San Antonio’s Mission Verde plan envisions “green jobs” filled by “green workers” trained at community colleges and universities. But it’s not clear the jobs are there, reports the San Antonio Express-News.
. . . colleges face the same riddles confounding city leaders in their quest to be on the leading edge of the green economy. What exactly is a green job, and how do you gauge demand in the marketplace? Does a green job require a degree or special certification?
St. Philip’s College — one of the five Alamo Colleges in the San Antonio area — offers an associate degree in alternative energy, as well as a short-term certificate course for working electricians and a one-year certificate for students with no electrical experience.
Northwest Vista College offers an associate degree in advanced water systems and short-term courses in green construction, energy auditing, weatherization, green house cleaning and landscaping, and electric car conversion.
With federal stimulus dollars drying up and local energy rebate programs running out of money, it’s hard to evaluate demand for graduates’ skills. “It’s a murky crystal ball,” said Dennis McDonaugh, chairman of the electronics and information technology department at St. Philip’s.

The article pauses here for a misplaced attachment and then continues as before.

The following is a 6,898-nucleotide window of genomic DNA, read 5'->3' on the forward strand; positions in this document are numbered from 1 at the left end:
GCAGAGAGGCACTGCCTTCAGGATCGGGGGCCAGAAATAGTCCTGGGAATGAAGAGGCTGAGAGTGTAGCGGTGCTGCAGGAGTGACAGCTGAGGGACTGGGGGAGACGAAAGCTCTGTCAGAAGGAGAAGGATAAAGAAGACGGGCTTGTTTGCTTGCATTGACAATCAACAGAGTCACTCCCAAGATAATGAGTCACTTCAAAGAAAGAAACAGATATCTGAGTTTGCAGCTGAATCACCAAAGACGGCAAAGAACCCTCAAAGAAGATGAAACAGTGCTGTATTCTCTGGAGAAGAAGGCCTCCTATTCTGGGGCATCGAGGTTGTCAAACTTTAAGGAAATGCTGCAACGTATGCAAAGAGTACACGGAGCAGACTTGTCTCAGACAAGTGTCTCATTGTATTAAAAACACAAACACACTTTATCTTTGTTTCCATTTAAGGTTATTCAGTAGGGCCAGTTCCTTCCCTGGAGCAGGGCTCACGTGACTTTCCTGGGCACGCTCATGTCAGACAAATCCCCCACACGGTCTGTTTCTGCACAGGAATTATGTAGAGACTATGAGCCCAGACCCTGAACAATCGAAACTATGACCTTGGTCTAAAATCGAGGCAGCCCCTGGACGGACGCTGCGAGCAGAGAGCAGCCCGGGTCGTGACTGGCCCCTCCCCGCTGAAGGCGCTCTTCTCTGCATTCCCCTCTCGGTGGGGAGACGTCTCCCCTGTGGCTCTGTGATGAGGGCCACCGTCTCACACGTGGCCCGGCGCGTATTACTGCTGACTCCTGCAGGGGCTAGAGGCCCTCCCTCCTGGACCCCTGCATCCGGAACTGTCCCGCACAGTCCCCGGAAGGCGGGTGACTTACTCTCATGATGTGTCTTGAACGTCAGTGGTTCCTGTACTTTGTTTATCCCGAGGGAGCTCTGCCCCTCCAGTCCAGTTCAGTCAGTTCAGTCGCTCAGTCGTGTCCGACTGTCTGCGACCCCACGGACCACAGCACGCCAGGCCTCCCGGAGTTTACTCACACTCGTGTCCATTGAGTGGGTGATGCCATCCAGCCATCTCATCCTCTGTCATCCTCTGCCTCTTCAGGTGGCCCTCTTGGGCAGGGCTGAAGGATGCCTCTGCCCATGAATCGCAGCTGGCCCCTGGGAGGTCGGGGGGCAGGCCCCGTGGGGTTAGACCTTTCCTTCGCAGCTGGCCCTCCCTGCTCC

The Alamo Colleges have teamed with four other community and technical colleges along the Interstate 35 corridor to attract grant and stimulus money, reports the Express-News.
So far, the Alamo Colleges has netted $4.3 million, more than half from federal stimulus funds. Some of the money went to install a solar cell demonstration panel at St. Philip’s Southwest Campus and to buy gleaming new training modules for the alternative energy programs.
St. Philip’s McDonaugh believes that the first batch of 10 to 12 graduates will have no trouble finding work, but it is not clear what the future holds.
“If we turn out people who can’t get hired, we are just shooting ourselves in the foot,” he said.
The University of Texas at San Antonio also is developing alternative-energy programs. Les Shephard of the Texas Sustainable Energy Research Institute plans to bring St. Philip’s students to USTA to do research.
Stephan Engel (left) and Joshua Moore work in their wind power delivery systems class at the St. Philip’s College Southwest Campus last month. Alternative energy programs at St. Philip’s are key parts of Mission Verde, the city’s strategic plan on green jobs.
Photo: Lisa Krantz/Express-News / SAN ANTONIO EXPRESS-NEWS